loading page

Hydrogeological control of the thermal regime of a sub-alpine headwater stream
  • Benjamin Roesky,
  • Masaki Hayashi
Benjamin Roesky
BGC Engineering Inc

Corresponding Author:[email protected]

Author Profile
Masaki Hayashi
University of Calgary
Author Profile


Stream thermal regimes are critical to the stability of freshwater habitats. There is growing concern that climate change will result in stream warming due to rising air temperatures, decreased shading in forested areas due to wildfires, and changes in streamflow. Groundwater plays an important role in controlling stream temperatures in mountain headwaters, where it makes up a considerable portion of discharge. This study investigated the controls on the thermal regime of a headwater stream, and the surrounding groundwater processes, in a catchment on the eastern slopes of the Canadian Rocky Mountains. Groundwater discharge to the headwater spring is partially sourced by a seasonal lake. Spring, stream, and lake temperature, water level, discharge and chemistry data were used to build a conceptual model of the system. Meteorological data was used to set up a stream temperature model. A tracer test was carried out to estimate hyporheic exchange along the study reach. This study presents a unique example of an indirectly lake-headed stream i.e., where the interaction of groundwater and lake water, and the hydraulic gradient determine the resulting stream temperature. Energy balance of the stream is mainly controlled by radiation. Sensible and latent heat fluxes play a secondary role, but their effects generally cancel out. Hyporheic exchange is present but plays only a minor role in the energy balance. During snowfall events, the latent heat associated with melting of direct snowfall onto the water surface was responsible for rapid stream cooling. An increase in advective inputs from groundwater and hillslope pathways did not result in observed cooling of stream water during rainfall events. The results from this study will assist water resource and fisheries managers in adapting to stream temperature changes under a warming climate.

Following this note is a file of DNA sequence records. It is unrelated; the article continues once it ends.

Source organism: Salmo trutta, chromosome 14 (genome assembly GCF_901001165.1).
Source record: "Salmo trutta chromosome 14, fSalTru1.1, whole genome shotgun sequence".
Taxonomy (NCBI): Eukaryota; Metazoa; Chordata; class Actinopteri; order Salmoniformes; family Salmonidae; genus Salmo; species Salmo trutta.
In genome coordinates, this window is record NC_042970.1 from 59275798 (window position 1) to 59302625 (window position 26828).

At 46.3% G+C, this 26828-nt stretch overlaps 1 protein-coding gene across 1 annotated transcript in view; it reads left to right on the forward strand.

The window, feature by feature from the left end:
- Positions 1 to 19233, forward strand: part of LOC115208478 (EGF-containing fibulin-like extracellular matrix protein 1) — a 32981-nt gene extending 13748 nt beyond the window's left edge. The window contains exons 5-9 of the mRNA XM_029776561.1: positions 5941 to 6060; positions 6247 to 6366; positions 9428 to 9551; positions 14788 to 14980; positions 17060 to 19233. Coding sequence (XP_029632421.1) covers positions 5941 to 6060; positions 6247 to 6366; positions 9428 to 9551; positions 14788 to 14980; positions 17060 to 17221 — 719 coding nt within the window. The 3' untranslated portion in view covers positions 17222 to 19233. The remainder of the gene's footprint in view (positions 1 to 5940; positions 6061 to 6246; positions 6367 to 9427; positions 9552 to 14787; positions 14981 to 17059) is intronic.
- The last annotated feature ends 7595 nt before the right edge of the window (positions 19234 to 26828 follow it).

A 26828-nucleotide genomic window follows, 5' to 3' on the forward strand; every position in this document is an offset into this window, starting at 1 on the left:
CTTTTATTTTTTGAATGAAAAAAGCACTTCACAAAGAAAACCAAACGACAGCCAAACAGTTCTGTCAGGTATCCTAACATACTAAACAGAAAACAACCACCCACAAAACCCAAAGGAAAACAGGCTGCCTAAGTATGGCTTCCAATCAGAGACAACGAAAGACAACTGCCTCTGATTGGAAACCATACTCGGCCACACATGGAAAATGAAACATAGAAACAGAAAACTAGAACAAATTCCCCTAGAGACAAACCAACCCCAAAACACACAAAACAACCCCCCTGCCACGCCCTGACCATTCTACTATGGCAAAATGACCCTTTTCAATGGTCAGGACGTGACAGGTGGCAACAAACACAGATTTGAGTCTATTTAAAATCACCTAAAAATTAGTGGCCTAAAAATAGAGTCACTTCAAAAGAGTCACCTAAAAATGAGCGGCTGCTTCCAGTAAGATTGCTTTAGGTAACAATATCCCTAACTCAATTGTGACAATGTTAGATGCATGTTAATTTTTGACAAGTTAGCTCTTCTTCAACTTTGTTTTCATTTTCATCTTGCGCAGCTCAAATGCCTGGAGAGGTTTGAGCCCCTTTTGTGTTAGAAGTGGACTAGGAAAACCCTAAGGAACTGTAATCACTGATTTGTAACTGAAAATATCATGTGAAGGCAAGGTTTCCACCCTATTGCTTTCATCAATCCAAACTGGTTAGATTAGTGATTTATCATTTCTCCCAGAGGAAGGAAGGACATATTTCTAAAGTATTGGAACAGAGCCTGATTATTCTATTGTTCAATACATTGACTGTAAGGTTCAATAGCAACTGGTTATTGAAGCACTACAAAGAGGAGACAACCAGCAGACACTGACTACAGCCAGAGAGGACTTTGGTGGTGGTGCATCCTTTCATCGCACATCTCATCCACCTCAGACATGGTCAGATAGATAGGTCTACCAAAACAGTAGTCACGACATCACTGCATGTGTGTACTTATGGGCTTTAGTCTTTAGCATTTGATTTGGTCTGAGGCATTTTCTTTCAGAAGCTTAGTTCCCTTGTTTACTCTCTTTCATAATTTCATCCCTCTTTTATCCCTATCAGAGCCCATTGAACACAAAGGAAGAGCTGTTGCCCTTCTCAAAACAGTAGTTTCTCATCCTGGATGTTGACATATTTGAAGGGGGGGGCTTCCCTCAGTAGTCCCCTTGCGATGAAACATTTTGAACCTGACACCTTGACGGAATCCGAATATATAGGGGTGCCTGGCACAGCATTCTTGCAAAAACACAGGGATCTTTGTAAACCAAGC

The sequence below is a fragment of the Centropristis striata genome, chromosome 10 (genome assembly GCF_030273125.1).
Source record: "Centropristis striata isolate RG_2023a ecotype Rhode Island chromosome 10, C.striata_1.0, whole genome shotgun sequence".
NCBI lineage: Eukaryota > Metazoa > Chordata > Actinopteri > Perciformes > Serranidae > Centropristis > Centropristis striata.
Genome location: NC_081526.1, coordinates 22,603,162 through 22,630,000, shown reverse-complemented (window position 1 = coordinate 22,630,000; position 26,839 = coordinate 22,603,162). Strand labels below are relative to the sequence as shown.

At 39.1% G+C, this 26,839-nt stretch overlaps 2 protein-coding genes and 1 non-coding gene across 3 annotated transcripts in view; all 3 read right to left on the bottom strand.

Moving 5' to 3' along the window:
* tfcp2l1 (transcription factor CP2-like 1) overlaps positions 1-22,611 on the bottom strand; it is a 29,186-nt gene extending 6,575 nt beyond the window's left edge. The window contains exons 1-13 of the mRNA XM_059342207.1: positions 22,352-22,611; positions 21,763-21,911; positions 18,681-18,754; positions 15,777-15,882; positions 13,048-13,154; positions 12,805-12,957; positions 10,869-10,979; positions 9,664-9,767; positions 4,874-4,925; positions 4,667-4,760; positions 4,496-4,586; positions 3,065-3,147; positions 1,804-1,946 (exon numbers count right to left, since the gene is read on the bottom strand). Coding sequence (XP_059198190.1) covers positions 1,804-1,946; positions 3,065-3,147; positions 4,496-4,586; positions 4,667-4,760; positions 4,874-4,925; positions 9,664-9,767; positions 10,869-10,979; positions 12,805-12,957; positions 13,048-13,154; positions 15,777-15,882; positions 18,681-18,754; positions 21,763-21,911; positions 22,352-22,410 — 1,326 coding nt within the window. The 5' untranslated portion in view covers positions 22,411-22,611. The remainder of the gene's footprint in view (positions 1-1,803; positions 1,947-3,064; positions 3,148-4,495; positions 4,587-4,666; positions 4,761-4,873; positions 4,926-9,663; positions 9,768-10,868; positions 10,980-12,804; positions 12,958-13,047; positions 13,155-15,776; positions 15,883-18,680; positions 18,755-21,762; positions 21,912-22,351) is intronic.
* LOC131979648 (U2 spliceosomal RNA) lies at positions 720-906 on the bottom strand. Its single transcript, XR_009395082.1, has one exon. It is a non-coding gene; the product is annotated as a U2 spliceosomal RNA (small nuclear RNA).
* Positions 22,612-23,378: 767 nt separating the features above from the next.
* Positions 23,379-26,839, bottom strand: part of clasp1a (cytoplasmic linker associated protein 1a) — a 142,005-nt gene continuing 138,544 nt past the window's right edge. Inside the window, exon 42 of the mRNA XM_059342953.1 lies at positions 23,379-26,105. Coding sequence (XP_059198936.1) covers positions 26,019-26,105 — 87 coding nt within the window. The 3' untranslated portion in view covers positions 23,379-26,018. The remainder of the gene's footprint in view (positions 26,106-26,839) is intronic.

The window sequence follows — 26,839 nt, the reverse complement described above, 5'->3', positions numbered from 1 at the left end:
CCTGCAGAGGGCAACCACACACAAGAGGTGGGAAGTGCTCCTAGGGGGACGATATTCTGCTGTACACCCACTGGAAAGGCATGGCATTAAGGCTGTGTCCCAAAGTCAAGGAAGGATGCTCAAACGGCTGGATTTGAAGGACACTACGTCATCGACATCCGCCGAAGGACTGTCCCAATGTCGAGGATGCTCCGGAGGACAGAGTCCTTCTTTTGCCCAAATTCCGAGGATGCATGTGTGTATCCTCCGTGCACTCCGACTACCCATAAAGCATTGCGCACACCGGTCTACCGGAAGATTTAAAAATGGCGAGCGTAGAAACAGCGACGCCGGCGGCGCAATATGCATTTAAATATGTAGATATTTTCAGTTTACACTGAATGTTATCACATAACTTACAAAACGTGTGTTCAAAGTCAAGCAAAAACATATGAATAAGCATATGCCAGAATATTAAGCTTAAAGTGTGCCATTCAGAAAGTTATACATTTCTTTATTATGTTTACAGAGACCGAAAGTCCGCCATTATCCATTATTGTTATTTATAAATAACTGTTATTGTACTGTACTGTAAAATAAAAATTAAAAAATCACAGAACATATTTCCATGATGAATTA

01 May 2021Submitted to Hydrological Processes
03 May 2021Submission Checks Completed
03 May 2021Assigned to Editor
05 May 2021Reviewer(s) Assigned
07 Jun 2021Review(s) Completed, Editorial Evaluation Pending
01 Jul 2021Editorial Decision: Revise Major
09 Oct 20211st Revision Received
11 Oct 2021Assigned to Editor
11 Oct 2021Submission Checks Completed
11 Oct 2021Reviewer(s) Assigned
21 Dec 2021Review(s) Completed, Editorial Evaluation Pending
07 Jan 2022Editorial Decision: Revise Minor
23 Jan 20222nd Revision Received
24 Jan 2022Submission Checks Completed
24 Jan 2022Assigned to Editor
24 Jan 2022Reviewer(s) Assigned
24 Jan 2022Review(s) Completed, Editorial Evaluation Pending
27 Jan 2022Editorial Decision: Accept